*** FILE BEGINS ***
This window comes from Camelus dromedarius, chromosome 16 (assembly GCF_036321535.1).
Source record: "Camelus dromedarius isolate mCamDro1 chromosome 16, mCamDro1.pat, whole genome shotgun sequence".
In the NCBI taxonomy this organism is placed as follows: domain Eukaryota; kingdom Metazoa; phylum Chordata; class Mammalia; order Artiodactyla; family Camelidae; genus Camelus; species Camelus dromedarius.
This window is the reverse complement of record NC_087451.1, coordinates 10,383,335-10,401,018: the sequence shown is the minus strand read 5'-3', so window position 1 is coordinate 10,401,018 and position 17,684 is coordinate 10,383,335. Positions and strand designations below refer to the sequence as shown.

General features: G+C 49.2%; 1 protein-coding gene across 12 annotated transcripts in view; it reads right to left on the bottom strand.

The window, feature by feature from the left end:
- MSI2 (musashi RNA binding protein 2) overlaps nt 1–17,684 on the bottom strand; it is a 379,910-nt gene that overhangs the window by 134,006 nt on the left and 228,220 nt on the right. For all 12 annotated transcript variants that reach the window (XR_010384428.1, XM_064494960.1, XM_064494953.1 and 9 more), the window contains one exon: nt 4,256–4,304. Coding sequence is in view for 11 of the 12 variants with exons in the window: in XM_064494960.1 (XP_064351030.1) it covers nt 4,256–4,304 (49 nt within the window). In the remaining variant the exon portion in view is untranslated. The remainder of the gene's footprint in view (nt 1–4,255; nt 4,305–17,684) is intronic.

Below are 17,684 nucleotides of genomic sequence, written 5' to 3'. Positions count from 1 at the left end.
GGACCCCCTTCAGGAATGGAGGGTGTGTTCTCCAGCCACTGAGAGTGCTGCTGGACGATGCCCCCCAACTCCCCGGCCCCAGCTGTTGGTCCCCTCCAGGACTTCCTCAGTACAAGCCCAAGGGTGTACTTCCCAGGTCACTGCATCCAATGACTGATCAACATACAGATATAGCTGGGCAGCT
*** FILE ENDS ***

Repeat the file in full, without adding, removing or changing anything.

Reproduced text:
This window comes from Camelus dromedarius, chromosome 16 (assembly GCF_036321535.1).
Source record: "Camelus dromedarius isolate mCamDro1 chromosome 16, mCamDro1.pat, whole genome shotgun sequence".
In the NCBI taxonomy this organism is placed as follows: domain Eukaryota; kingdom Metazoa; phylum Chordata; class Mammalia; order Artiodactyla; family Camelidae; genus Camelus; species Camelus dromedarius.
This window is the reverse complement of record NC_087451.1, coordinates 10,383,335-10,401,018: the sequence shown is the minus strand read 5'-3', so window position 1 is coordinate 10,401,018 and position 17,684 is coordinate 10,383,335. Positions and strand designations below refer to the sequence as shown.

General features: G+C 49.2%; 1 protein-coding gene across 12 annotated transcripts in view; it reads right to left on the bottom strand.

The window, feature by feature from the left end:
- MSI2 (musashi RNA binding protein 2) overlaps nt 1–17,684 on the bottom strand; it is a 379,910-nt gene that overhangs the window by 134,006 nt on the left and 228,220 nt on the right. For all 12 annotated transcript variants that reach the window (XR_010384428.1, XM_064494960.1, XM_064494953.1 and 9 more), the window contains one exon: nt 4,256–4,304. Coding sequence is in view for 11 of the 12 variants with exons in the window: in XM_064494960.1 (XP_064351030.1) it covers nt 4,256–4,304 (49 nt within the window). In the remaining variant the exon portion in view is untranslated. The remainder of the gene's footprint in view (nt 1–4,255; nt 4,305–17,684) is intronic.

Below are 17,684 nucleotides of genomic sequence, written 5' to 3'. Positions count from 1 at the left end.
GGACCCCCTTCAGGAATGGAGGGTGTGTTCTCCAGCCACTGAGAGTGCTGCTGGACGATGCCCCCCAACTCCCCGGCCCCAGCTGTTGGTCCCCTCCAGGACTTCCTCAGTACAAGCCCAAGGGTGTACTTCCCAGGTCACTGCATCCAATGACTGATCAACATACAGATATAGCTGGGCAGCT